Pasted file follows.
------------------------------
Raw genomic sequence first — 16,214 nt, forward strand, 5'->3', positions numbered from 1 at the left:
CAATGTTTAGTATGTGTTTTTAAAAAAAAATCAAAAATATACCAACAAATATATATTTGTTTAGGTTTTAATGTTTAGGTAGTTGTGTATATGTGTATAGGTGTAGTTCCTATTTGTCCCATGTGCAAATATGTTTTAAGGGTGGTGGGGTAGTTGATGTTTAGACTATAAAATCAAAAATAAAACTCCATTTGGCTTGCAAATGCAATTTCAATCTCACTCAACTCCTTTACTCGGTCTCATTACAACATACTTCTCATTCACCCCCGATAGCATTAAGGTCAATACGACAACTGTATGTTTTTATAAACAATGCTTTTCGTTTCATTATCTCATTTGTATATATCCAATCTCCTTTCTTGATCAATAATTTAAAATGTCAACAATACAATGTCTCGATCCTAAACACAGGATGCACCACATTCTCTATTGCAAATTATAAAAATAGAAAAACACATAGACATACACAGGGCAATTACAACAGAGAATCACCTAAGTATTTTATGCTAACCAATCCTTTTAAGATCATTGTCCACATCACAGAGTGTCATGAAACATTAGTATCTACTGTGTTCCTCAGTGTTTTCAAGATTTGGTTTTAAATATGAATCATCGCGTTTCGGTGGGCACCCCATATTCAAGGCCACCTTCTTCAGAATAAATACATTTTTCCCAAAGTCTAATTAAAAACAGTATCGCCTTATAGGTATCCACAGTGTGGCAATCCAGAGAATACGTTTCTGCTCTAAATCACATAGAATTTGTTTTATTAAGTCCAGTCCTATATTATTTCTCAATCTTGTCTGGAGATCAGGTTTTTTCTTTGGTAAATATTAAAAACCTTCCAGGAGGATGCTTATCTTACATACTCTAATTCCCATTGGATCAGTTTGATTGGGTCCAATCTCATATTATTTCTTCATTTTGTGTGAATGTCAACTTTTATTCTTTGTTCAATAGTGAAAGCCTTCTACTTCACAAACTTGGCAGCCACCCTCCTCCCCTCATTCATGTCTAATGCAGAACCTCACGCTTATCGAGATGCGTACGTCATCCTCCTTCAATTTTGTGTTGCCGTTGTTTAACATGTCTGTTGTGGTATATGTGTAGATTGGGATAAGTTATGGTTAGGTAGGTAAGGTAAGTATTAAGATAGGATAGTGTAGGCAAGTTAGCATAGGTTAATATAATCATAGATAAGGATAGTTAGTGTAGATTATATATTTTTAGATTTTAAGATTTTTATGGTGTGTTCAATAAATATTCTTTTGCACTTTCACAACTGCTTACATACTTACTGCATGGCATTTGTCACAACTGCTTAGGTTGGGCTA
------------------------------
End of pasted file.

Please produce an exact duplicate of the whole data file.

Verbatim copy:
Raw genomic sequence first — 16,214 nt, forward strand, 5'->3', positions numbered from 1 at the left:
CAATGTTTAGTATGTGTTTTTAAAAAAAAATCAAAAATATACCAACAAATATATATTTGTTTAGGTTTTAATGTTTAGGTAGTTGTGTATATGTGTATAGGTGTAGTTCCTATTTGTCCCATGTGCAAATATGTTTTAAGGGTGGTGGGGTAGTTGATGTTTAGACTATAAAATCAAAAATAAAACTCCATTTGGCTTGCAAATGCAATTTCAATCTCACTCAACTCCTTTACTCGGTCTCATTACAACATACTTCTCATTCACCCCCGATAGCATTAAGGTCAATACGACAACTGTATGTTTTTATAAACAATGCTTTTCGTTTCATTATCTCATTTGTATATATCCAATCTCCTTTCTTGATCAATAATTTAAAATGTCAACAATACAATGTCTCGATCCTAAACACAGGATGCACCACATTCTCTATTGCAAATTATAAAAATAGAAAAACACATAGACATACACAGGGCAATTACAACAGAGAATCACCTAAGTATTTTATGCTAACCAATCCTTTTAAGATCATTGTCCACATCACAGAGTGTCATGAAACATTAGTATCTACTGTGTTCCTCAGTGTTTTCAAGATTTGGTTTTAAATATGAATCATCGCGTTTCGGTGGGCACCCCATATTCAAGGCCACCTTCTTCAGAATAAATACATTTTTCCCAAAGTCTAATTAAAAACAGTATCGCCTTATAGGTATCCACAGTGTGGCAATCCAGAGAATACGTTTCTGCTCTAAATCACATAGAATTTGTTTTATTAAGTCCAGTCCTATATTATTTCTCAATCTTGTCTGGAGATCAGGTTTTTTCTTTGGTAAATATTAAAAACCTTCCAGGAGGATGCTTATCTTACATACTCTAATTCCCATTGGATCAGTTTGATTGGGTCCAATCTCATATTATTTCTTCATTTTGTGTGAATGTCAACTTTTATTCTTTGTTCAATAGTGAAAGCCTTCTACTTCACAAACTTGGCAGCCACCCTCCTCCCCTCATTCATGTCTAATGCAGAACCTCACGCTTATCGAGATGCGTACGTCATCCTCCTTCAATTTTGTGTTGCCGTTGTTTAACATGTCTGTTGTGGTATATGTGTAGATTGGGATAAGTTATGGTTAGGTAGGTAAGGTAAGTATTAAGATAGGATAGTGTAGGCAAGTTAGCATAGGTTAATATAATCATAGATAAGGATAGTTAGTGTAGATTATATATTTTTAGATTTTAAGATTTTTATGGTGTGTTCAATAAATATTCTTTTGCACTTTCACAACTGCTTACATACTTACTGCATGGCATTTGTCACAACTGCTTAGGTTGGGCTA